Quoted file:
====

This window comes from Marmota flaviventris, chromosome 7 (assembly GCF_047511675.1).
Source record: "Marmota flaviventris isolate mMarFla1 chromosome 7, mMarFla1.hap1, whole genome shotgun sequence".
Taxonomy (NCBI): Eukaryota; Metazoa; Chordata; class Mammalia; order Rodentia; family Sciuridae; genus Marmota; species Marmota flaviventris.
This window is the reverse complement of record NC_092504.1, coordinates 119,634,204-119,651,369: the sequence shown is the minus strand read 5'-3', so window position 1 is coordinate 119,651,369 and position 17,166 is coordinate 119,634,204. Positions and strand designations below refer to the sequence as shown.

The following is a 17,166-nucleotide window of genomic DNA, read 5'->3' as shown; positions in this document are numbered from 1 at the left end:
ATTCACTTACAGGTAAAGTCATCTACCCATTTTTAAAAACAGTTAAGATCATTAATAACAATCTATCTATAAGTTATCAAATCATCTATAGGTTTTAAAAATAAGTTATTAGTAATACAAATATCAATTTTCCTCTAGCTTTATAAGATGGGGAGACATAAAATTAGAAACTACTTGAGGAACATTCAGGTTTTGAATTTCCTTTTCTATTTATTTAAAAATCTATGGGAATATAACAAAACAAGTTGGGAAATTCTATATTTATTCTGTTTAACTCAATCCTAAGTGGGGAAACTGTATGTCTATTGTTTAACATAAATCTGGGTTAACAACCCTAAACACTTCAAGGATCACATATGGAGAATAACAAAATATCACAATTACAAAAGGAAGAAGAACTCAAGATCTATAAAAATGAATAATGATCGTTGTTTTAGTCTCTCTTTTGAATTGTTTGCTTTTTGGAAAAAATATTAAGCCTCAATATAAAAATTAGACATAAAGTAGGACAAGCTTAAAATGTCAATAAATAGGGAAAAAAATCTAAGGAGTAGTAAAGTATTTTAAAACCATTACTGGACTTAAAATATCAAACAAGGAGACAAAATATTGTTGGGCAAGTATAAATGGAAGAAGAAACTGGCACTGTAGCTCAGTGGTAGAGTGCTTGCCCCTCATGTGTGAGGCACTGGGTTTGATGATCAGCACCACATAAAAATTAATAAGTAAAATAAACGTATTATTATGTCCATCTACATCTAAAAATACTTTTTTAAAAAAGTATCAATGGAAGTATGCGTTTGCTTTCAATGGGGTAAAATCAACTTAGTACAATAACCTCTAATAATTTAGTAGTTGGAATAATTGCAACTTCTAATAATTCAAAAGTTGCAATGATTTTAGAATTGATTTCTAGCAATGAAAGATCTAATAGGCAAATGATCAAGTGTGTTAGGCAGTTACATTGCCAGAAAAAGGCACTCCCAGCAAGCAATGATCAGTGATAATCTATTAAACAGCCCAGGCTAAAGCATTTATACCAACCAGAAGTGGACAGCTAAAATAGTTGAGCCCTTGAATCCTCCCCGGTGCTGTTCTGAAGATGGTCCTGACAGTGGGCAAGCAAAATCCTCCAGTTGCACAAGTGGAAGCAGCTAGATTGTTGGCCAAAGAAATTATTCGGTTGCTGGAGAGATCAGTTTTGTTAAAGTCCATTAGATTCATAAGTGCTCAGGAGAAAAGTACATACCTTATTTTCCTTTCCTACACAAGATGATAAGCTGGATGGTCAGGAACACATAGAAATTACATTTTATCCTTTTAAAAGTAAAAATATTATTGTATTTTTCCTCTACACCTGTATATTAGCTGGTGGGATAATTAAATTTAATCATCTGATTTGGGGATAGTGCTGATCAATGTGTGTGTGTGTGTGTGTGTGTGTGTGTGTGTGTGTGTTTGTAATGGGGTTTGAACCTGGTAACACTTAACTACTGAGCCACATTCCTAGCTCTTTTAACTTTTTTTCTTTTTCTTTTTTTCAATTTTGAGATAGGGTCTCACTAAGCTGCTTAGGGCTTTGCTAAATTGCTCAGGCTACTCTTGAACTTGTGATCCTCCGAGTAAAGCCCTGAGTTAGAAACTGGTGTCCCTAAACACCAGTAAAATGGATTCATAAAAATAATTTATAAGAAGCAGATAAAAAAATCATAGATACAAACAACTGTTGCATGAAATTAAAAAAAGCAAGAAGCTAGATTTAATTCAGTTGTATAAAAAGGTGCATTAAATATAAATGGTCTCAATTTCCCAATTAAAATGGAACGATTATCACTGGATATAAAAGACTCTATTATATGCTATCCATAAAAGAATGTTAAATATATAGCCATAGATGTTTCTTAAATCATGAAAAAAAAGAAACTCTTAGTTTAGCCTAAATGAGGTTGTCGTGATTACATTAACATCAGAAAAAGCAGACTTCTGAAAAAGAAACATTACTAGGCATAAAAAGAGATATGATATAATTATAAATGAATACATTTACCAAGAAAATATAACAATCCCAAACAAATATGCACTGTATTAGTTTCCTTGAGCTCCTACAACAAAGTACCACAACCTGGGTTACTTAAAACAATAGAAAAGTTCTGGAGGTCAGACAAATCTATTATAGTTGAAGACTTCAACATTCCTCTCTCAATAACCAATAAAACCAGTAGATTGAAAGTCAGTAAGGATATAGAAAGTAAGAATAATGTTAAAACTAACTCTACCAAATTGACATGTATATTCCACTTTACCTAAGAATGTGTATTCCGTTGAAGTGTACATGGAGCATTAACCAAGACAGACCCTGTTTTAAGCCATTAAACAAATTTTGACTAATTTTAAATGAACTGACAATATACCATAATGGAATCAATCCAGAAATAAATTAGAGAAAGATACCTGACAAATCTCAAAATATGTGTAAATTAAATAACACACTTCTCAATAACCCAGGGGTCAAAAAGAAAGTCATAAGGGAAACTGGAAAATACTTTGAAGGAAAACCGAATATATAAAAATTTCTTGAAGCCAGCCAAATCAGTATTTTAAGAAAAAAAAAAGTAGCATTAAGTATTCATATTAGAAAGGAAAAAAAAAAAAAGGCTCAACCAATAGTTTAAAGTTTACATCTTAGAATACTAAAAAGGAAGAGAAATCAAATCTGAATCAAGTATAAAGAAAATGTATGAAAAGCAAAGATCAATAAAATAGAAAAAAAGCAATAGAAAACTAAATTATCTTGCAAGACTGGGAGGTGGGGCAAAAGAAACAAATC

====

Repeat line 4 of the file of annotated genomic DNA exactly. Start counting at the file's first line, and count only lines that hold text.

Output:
This window is the reverse complement of record NC_092504.1, coordinates 119,634,204-119,651,369: the sequence shown is the minus strand read 5'-3', so window position 1 is coordinate 119,651,369 and position 17,166 is coordinate 119,634,204. Positions and strand designations below refer to the sequence as shown.